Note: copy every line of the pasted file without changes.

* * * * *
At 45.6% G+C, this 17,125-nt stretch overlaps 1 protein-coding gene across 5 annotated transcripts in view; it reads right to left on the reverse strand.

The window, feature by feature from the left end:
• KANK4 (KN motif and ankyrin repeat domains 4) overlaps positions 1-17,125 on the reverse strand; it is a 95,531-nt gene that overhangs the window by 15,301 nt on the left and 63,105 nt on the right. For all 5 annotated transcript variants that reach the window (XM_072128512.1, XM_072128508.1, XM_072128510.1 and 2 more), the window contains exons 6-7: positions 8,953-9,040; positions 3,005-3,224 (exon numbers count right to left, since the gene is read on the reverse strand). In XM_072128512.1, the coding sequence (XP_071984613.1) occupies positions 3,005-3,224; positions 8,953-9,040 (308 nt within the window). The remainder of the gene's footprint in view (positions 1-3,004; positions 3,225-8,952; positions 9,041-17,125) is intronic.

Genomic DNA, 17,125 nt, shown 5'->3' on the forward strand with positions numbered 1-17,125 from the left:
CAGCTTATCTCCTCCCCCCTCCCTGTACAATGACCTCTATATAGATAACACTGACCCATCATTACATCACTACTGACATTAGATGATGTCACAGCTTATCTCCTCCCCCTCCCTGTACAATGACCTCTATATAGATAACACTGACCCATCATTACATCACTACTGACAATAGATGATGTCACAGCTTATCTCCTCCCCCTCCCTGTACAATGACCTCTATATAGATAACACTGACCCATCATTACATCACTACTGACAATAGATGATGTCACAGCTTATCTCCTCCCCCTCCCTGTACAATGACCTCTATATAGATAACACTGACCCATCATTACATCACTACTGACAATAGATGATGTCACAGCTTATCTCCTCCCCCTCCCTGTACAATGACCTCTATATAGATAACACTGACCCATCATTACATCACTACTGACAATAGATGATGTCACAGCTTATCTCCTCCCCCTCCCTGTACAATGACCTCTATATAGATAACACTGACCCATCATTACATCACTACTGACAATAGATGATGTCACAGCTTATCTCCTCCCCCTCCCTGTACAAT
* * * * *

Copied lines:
At 45.6% G+C, this 17,125-nt stretch overlaps 1 protein-coding gene across 5 annotated transcripts in view; it reads right to left on the reverse strand.

The window, feature by feature from the left end:
• KANK4 (KN motif and ankyrin repeat domains 4) overlaps positions 1-17,125 on the reverse strand; it is a 95,531-nt gene that overhangs the window by 15,301 nt on the left and 63,105 nt on the right. For all 5 annotated transcript variants that reach the window (XM_072128512.1, XM_072128508.1, XM_072128510.1 and 2 more), the window contains exons 6-7: positions 8,953-9,040; positions 3,005-3,224 (exon numbers count right to left, since the gene is read on the reverse strand). In XM_072128512.1, the coding sequence (XP_071984613.1) occupies positions 3,005-3,224; positions 8,953-9,040 (308 nt within the window). The remainder of the gene's footprint in view (positions 1-3,004; positions 3,225-8,952; positions 9,041-17,125) is intronic.

Genomic DNA, 17,125 nt, shown 5'->3' on the forward strand with positions numbered 1-17,125 from the left:
CAGCTTATCTCCTCCCCCCTCCCTGTACAATGACCTCTATATAGATAACACTGACCCATCATTACATCACTACTGACATTAGATGATGTCACAGCTTATCTCCTCCCCCTCCCTGTACAATGACCTCTATATAGATAACACTGACCCATCATTACATCACTACTGACAATAGATGATGTCACAGCTTATCTCCTCCCCCTCCCTGTACAATGACCTCTATATAGATAACACTGACCCATCATTACATCACTACTGACAATAGATGATGTCACAGCTTATCTCCTCCCCCTCCCTGTACAATGACCTCTATATAGATAACACTGACCCATCATTACATCACTACTGACAATAGATGATGTCACAGCTTATCTCCTCCCCCTCCCTGTACAATGACCTCTATATAGATAACACTGACCCATCATTACATCACTACTGACAATAGATGATGTCACAGCTTATCTCCTCCCCCTCCCTGTACAATGACCTCTATATAGATAACACTGACCCATCATTACATCACTACTGACAATAGATGATGTCACAGCTTATCTCCTCCCCCTCCCTGTACAAT